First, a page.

Big ticket defence decision looms for new government

The new government is going to have find some cash for spending on replacing the clapped out Hercules transport fleet:

An early job for the new government will be to make a call on what it wants from a replacement to New Zealand’s ageing fleet of Hercules aircraft.

The 52-year-old aircraft are nearing the end of their operational life and although manufacturer Lockheed Martin says it is currently doing work for the New Zealand Defence Force on how many flying hours the five planes have left, the need for new planes is getting more pressing.

A detailed business case prepared by defence officials was due to go to Cabinet before the end of the year and the influence of New Zealand First deputy leader and defence spokesman Ron Mark could be pivotal in the next major acquisition project.

He has been a strident critic of much of the country’s recent procurement of defence hardware.

Lockheed Martin is competing against military airlift newcomers Embraer from Brazil and Kawasaki from Japan, which are offering similar-sized planes that are powered by jet engines.

That means they are faster than the Hercules, although they are so far unproven in operation.

The Herald has some comparisons but one thing they haven’t compared is unit pricing of the various options.

Hercules C130J – International fly away pricing  – US$100–167 million (the USAF gets these planes for around US$67 million)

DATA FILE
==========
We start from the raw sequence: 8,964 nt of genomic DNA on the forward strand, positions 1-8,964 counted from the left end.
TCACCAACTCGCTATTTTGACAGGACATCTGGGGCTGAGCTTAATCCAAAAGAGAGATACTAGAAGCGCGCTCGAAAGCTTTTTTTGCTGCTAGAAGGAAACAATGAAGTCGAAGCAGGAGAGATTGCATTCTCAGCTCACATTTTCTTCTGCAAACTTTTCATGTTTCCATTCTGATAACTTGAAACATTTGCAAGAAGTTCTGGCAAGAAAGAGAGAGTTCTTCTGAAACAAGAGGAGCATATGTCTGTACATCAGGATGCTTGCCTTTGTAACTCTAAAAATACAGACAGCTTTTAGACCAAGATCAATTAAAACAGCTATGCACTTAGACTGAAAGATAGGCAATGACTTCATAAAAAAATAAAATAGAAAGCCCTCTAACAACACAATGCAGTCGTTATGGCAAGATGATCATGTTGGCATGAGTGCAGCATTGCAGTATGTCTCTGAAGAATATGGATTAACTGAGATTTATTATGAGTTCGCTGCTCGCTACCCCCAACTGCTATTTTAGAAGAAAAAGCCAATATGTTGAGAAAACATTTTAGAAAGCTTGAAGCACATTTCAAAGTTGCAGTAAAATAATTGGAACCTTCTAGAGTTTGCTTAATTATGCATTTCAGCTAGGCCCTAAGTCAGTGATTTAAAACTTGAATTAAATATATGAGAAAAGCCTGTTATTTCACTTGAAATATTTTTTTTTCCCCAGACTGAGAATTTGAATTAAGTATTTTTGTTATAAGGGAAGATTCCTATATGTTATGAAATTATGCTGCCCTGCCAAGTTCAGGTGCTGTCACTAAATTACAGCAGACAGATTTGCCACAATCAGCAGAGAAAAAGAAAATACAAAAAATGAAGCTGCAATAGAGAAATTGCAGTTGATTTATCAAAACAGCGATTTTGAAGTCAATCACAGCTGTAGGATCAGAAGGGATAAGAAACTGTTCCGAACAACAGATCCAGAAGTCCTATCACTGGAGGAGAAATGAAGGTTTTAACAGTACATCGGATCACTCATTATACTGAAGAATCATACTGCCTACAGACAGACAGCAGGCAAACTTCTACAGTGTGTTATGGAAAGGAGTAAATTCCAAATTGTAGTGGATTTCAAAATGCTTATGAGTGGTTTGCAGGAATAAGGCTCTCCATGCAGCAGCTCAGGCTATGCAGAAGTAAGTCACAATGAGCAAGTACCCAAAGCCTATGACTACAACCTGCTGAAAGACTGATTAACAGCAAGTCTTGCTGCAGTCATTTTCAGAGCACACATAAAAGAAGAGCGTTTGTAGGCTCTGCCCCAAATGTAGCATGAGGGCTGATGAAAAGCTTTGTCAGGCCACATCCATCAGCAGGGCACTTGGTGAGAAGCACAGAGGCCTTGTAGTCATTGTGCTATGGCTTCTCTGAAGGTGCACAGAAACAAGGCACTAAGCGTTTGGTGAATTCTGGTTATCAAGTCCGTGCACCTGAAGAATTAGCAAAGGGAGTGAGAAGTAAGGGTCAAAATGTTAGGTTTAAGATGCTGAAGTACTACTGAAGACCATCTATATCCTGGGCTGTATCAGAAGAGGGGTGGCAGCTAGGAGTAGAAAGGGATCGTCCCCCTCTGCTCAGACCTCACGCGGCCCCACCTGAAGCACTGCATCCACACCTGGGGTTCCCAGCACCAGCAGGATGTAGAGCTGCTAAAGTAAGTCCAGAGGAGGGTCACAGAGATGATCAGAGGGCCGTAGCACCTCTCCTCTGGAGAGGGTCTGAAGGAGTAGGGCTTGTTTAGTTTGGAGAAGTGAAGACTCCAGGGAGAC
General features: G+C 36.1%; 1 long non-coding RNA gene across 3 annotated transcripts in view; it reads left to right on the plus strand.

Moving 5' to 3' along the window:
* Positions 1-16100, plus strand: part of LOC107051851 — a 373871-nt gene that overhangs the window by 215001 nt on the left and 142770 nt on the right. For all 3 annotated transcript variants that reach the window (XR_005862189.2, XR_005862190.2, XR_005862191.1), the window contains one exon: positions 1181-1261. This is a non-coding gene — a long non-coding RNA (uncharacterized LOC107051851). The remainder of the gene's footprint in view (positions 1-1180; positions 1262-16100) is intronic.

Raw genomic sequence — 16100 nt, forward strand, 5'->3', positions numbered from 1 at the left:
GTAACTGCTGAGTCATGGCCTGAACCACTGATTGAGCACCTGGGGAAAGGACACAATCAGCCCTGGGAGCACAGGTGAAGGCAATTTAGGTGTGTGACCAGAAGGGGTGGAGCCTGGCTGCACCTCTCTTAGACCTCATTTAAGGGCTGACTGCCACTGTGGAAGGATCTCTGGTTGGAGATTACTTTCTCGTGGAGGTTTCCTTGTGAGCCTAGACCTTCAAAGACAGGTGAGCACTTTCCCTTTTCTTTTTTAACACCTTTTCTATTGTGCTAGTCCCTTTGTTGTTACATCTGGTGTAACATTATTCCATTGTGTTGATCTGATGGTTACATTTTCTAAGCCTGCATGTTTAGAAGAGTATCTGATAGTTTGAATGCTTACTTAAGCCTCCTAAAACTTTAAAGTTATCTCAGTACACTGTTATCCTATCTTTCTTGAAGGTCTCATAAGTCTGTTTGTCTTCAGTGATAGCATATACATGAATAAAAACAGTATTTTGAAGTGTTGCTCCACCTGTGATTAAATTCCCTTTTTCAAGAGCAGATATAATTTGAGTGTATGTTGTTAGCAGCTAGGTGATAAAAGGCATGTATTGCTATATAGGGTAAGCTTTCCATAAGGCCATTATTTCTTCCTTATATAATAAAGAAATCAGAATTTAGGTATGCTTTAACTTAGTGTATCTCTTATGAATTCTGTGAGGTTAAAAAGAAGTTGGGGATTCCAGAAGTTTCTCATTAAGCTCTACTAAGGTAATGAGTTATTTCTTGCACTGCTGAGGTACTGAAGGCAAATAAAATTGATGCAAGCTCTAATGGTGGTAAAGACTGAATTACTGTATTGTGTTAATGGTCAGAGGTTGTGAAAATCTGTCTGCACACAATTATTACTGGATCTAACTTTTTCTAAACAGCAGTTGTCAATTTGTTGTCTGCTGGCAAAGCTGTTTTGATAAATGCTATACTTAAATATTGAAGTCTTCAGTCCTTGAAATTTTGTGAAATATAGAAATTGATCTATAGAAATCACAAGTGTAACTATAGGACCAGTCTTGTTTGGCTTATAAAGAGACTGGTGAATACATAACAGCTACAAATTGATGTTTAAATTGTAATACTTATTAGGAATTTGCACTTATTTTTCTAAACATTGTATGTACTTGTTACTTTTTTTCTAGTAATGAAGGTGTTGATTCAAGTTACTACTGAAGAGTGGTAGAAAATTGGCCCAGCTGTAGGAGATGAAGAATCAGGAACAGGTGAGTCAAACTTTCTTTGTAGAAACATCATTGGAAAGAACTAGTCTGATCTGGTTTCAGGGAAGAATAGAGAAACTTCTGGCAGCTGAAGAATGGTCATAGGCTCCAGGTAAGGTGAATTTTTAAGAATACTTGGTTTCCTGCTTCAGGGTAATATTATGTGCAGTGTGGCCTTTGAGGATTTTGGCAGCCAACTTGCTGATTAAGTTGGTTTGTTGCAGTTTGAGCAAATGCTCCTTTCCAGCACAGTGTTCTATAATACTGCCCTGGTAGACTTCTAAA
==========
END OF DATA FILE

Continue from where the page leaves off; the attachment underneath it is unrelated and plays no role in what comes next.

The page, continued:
Embraer KC-390 – US$85 million

Airbus A400M – €152.4m or around US$180 million

Kawasaki C-2 – US$136 million

There is a big price differential and it will be interesting to see how much of a haircut we could give Lockheed Martin to match the Embraer costs. I’d say the Airbus option is out of the question due to cost…but again it depends on how much of a hair cut we can give them.


-NZ Herald


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As much at home writing editorials as being the subject of them, Cam has won awards, including the Canon Media Award for his work on the Len Brown/Bevan Chuang story.  And when he’s not creating the news, he tends to be in it, with protagonists using the courts, media and social media to deliver financial as well as death threats.

They say that news is something that someone, somewhere, wants kept quiet.   Cam Slater doesn’t do quiet, and as a result he is a polarising, controversial but highly effective journalist that takes no prisoners.

He is fearless in his pursuit of a story.

Love him or loathe him.  But you can’t ignore him.